Volume Visualization

Level Surfaces on Scalar Fields

[image of SCIPUFF smoke plume] [image of TASS simulation of Ivy King nuclear cloud] [image of Neanderthal skull] [image of YIQ color cube] Unlike a lot of 3D artists who start out with a desire to remake Star Wars, I got into 3D by visualizing clouds and smoke plumes. The methods I used were originally created for 3D medical imaging data, but they can be applied to any 3D array of density values. Left to right: SCIPUFF smoke plume; TASS simulation of the Ivy King nuclear test; Neanderthal skull found in 1908 near La Chapelle-aux-Saints, France; NTSC color in RGB space.

TASS (Terminal Area Simulation System) was written for NASA by Fred Proctor in 1987 to study mesoscale weather events like thunderstorms and microbursts, but it was also run on the Cray YMP at Los Alamos to study the atmospheric effects of nuclear blasts. To validate it for this purpose, it was used to simulate actual tests, including the November 1952 Ivy King shot, a 500 kiloton airburst over Enewetak Atoll in the Pacific.

I was a freelance computer artist creating viewgraphs for a Defense Department contractor in 1990 when I first encountered the Ivy King simulation. The TASS output had been visualized as a wireframe plot, and I was asked to digitally paint over the wireframe to make it look more like a cloud. I did that, but I was sure there was a better way, so I gave myself a crash course in 3D graphics, and six months later I was awarded an SBIR for nuclear cloud visualization.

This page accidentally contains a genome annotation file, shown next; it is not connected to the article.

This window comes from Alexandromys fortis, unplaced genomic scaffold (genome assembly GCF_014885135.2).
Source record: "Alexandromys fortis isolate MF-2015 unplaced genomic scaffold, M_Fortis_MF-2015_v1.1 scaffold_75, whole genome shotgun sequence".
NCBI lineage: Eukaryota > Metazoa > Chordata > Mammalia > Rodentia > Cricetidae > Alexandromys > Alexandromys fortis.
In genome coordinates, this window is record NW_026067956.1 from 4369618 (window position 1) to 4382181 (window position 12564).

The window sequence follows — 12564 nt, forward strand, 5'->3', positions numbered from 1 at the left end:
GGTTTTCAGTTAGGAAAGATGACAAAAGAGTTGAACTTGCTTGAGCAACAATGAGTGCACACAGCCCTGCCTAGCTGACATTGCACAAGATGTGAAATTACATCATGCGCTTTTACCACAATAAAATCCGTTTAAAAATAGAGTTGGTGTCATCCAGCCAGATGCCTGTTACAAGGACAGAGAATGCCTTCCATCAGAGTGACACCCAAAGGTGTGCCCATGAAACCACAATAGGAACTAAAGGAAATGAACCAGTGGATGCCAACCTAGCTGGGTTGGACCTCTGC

SCIPUFF, developed by Ian Sykes, is an atmospheric transport modeler that simulates the dispersion of airborne material (smoke, chemicals, biological agents). It models a plume as a set of Lagrangian puffs, which can be thought of as ellipsoidal density emitters. You can visualize the ellipsoids directly, but you can also sample the density onto a scalar field and visualize it like the TASS output.

NTSC is the analog television signal format used for decades in the United States, now replaced by the digital ATSC format, which includes the high definition standard. Mathematically, the conversion from RGB color to NTSC's YIQ is a simple linear transformation (a 3 x 3 matrix) that's lossless and invertible. In practice, though, there are some RGB colors, described as hot, that can't be encoded in NTSC, particularly fully saturated yellow and cyan and, to a lesser extent, red and green. The part of the RGB cube that fits into NTSC can be visualized as a level surface on a scalar field.

The raw data for the CT scan of the La Chapelle fossil can be downloaded from the FOVEA Project site. FOVEA is a French effort to study and promote the use of 3D graphics in paleoanthropology. Another source of 3D hominid fossil data and information is the University of Vienna's Virtual Anthropology site, where you can get CD-ROMs containing data for half a dozen fossil hominids. I used the FOVEA La Chapelle data in November 2004 to create the model shown here.

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